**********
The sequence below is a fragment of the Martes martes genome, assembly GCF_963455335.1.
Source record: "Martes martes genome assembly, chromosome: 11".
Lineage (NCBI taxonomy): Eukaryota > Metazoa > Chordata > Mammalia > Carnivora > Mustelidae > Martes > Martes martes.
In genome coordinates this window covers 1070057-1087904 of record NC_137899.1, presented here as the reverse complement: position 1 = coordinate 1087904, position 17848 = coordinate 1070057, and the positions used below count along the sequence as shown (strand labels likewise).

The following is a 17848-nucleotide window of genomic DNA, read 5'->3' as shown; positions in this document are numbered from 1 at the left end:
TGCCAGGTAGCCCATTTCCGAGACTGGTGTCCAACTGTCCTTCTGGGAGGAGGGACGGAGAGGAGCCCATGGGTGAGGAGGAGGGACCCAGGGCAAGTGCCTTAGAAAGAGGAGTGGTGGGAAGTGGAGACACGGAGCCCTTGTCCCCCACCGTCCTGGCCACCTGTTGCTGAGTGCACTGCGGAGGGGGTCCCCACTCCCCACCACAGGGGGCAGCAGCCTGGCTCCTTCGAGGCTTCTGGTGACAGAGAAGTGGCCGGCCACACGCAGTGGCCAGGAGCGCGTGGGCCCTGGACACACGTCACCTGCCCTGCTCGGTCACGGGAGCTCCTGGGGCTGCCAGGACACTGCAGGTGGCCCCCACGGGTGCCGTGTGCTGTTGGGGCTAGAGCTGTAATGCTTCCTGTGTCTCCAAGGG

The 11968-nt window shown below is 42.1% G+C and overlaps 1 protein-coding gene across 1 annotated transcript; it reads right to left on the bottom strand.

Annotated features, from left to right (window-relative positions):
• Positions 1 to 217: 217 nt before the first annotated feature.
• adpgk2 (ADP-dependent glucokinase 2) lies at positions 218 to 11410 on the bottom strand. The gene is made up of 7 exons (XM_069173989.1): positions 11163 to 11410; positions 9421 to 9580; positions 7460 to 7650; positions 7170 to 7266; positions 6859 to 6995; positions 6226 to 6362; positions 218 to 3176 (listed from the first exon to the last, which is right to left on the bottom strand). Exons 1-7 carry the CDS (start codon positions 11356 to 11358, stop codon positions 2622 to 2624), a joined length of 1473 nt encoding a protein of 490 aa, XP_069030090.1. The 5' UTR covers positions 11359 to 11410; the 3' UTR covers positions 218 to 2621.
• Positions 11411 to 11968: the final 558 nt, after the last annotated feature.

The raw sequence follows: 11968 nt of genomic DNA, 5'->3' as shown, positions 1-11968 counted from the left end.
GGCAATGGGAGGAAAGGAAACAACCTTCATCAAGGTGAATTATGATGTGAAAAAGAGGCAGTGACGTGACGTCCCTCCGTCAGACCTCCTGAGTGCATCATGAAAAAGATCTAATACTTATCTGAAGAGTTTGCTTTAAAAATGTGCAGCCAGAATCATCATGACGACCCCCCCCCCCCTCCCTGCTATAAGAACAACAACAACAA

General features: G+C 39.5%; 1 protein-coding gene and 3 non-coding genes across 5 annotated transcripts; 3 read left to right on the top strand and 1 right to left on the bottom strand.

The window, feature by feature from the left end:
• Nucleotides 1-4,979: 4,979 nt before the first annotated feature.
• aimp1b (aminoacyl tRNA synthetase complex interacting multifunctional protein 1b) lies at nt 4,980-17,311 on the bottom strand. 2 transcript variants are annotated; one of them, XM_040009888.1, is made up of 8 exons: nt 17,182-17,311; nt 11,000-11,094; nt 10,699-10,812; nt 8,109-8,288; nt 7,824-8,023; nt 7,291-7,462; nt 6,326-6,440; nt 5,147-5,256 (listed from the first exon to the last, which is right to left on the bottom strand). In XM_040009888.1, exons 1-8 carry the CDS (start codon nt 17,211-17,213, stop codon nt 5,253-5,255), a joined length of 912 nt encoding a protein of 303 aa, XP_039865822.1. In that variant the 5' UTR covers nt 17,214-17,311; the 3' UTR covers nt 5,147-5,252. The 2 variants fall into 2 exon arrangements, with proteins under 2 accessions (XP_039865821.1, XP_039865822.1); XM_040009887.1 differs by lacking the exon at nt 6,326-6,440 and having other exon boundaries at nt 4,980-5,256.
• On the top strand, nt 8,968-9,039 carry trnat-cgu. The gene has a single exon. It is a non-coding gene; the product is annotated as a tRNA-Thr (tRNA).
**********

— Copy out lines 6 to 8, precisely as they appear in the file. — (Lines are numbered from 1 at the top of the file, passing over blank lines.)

TGCCAGGTAGCCCATTTCCGAGACTGGTGTCCAACTGTCCTTCTGGGAGGAGGGACGGAGAGGAGCCCATGGGTGAGGAGGAGGGACCCAGGGCAAGTGCCTTAGAAAGAGGAGTGGTGGGAAGTGGAGACACGGAGCCCTTGTCCCCCACCGTCCTGGCCACCTGTTGCTGAGTGCACTGCGGAGGGGGTCCCCACTCCCCACCACAGGGGGCAGCAGCCTGGCTCCTTCGAGGCTTCTGGTGACAGAGAAGTGGCCGGCCACACGCAGTGGCCAGGAGCGCGTGGGCCCTGGACACACGTCACCTGCCCTGCTCGGTCACGGGAGCTCCTGGGGCTGCCAGGACACTGCAGGTGGCCCCCACGGGTGCCGTGTGCTGTTGGGGCTAGAGCTGTAATGCTTCCTGTGTCTCCAAGGG

The 11968-nt window shown below is 42.1% G+C and overlaps 1 protein-coding gene across 1 annotated transcript; it reads right to left on the bottom strand.

Annotated features, from left to right (window-relative positions):